Buying or leasing a car can be a confusing and frustrating experience, especially if that vehicle turns out to be a lemon. A lemon, or defective vehicle, has problems that substantially affect its safety, use, or value. State laws, known as “lemon laws,” help people get their vehicles repaired or receive a fair refund from automobile manufacturers.
We provide information on all aspects of lemon law and how to protect yourself from defective vehicles. We also provide legal remedies and rights for those who have purchased or leased a defective vehicle from an automobile manufacturer. Let us help you get the justice that you deserve.
The following tips can help you maximize your chances of successfully having a lemon law case against automobile manufacturers.
Maintain a Complete Vehicle Record
Documenting your various attempts at fixing a particular defect is extremely important. You should never leave the dealer or manufacturer without a detailed statement of what was done to the vehicle, as well as any charges that may have been included. This written proof is integral towards proving your claim that you provided the manufacturer of the vehicle with a reasonable opportunity to remedy the problem. Therefore, always insist on receiving a copy of the work orders.
Inquire about TSBs
When an automobile manufacturer discovers a defect or repair for a certain model of the automobile, they send instructions to alert dealerships using what is known as TSBs. Dealerships usually do not offer up this information unless an individual asks about TSBs. This can be important information down the road. Make sure that the dealer representative who you are dealing with writes down your TSB request on the repair order.
An automobile purchase is an important and costly endeavor. Don’t be afraid to demand satisfaction from your dealership. If you are having problems getting the problem properly fixed, ask to speak with the manager or a higher up to address your problem and concerns.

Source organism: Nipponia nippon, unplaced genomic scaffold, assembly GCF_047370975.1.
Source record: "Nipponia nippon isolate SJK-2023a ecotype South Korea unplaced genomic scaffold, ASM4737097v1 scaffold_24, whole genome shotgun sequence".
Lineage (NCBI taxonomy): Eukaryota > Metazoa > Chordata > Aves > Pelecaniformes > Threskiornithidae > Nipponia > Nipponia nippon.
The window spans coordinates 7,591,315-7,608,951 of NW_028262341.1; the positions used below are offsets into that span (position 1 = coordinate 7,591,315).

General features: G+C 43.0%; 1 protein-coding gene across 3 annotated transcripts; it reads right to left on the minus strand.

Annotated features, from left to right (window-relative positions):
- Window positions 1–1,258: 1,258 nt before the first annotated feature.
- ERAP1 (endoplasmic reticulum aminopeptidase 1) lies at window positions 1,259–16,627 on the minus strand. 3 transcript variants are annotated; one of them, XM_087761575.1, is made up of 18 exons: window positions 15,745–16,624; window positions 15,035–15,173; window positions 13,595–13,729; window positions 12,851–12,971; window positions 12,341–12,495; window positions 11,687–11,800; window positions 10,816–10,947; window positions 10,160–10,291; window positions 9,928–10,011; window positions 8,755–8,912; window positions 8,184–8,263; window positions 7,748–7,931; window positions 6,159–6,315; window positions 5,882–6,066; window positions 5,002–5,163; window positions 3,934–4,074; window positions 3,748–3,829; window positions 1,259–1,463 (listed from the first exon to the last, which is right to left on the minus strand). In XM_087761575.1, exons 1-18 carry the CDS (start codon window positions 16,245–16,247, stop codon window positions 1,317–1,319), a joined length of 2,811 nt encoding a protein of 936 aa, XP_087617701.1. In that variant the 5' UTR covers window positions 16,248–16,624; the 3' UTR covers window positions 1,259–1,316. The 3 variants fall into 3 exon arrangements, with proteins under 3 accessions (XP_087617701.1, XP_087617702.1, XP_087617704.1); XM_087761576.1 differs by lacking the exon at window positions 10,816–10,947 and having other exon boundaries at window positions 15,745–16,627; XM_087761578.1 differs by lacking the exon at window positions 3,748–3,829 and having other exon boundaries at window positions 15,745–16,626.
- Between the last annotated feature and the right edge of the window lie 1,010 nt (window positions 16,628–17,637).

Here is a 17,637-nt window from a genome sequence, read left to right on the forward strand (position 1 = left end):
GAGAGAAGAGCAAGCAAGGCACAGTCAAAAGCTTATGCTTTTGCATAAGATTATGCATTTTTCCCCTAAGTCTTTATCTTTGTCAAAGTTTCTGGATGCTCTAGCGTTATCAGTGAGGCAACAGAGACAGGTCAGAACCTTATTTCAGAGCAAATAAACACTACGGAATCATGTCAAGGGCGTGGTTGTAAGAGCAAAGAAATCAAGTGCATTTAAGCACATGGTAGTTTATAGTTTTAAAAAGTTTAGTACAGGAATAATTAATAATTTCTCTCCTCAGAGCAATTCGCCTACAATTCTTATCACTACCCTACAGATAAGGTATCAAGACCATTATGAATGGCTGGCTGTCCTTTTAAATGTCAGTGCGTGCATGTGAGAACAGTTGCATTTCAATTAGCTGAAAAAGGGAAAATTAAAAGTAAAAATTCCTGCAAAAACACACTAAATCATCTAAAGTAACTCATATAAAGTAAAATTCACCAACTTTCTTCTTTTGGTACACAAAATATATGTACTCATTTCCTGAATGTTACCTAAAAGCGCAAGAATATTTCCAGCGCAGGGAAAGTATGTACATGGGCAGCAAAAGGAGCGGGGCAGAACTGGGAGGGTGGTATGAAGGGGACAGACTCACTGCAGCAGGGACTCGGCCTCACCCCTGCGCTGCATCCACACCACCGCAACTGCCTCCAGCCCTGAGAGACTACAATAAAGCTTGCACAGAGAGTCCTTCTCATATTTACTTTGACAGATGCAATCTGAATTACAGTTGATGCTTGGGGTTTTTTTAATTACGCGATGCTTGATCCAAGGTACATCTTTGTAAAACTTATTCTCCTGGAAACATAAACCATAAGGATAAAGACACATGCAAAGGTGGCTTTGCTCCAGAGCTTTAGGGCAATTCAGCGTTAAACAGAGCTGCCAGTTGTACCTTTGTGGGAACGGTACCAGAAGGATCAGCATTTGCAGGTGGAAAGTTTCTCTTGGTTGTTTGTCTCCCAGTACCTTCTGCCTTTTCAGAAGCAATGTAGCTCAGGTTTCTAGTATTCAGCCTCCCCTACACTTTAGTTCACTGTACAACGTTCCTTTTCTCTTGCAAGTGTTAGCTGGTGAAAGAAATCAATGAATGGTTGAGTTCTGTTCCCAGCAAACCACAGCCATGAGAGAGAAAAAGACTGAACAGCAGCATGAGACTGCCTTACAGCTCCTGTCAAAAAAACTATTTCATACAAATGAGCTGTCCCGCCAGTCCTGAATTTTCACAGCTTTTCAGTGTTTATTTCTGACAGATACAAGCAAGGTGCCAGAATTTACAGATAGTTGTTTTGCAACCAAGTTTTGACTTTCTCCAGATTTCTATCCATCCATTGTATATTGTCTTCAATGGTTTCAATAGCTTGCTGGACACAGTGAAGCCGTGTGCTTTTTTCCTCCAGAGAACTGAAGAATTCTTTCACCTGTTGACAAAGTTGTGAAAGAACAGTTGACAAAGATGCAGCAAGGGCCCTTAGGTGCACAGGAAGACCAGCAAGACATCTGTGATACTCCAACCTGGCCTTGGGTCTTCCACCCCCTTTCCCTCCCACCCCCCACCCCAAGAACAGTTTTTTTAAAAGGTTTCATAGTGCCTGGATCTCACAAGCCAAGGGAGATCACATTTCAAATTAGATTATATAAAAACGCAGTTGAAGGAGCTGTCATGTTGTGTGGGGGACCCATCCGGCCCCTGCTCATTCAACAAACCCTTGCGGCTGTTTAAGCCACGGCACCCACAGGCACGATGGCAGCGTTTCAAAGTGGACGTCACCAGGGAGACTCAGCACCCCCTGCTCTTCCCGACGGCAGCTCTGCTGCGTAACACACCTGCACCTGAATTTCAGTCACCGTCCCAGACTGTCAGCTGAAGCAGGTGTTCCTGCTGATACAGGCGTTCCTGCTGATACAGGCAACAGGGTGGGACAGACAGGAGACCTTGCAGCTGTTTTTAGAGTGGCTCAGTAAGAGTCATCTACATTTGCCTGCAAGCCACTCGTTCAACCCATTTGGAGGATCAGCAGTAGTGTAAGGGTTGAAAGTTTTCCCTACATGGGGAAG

Be Wary of Certain Statements
The dealership may have something to gain by accusing the driver or owner of the vehicle of being responsible for the defect. This is often done because the dealership is unable to fix the problem. They may assume that the vehicle owner will give up and assume responsibility for a manufacturing problem. This happens more often than you may think.
Use a Certified LetterAccording to Pennsylvania Lemon Law, vehicle owners must inform the manufacturer of their defect using certified mail.
What to do if you have a Lemon?
1. Check the vehicle’s warranty in order to inform yourself about the proper steps to take to guarantee legal recourse. (A warranty is a written guarantee that the vehicle is of good, sound quality.)
2. Hopefully, you can resolve the problem with your automobile dealer. They should want to remedy the problem to maximize future car sales.
3. Contact the manufacturer or its representative directly. It is possible that your warranty specifically requires that you directly notify the manufacturer of the defect(s).—As stated above, always send letters via certified mail and keep a copy for your records.
4. If the manufacturer is unable to provide the appropriate repairs and your vehicle qualifies (for qualification, click on the Lemon Law Information page), you should then pursue arbitration.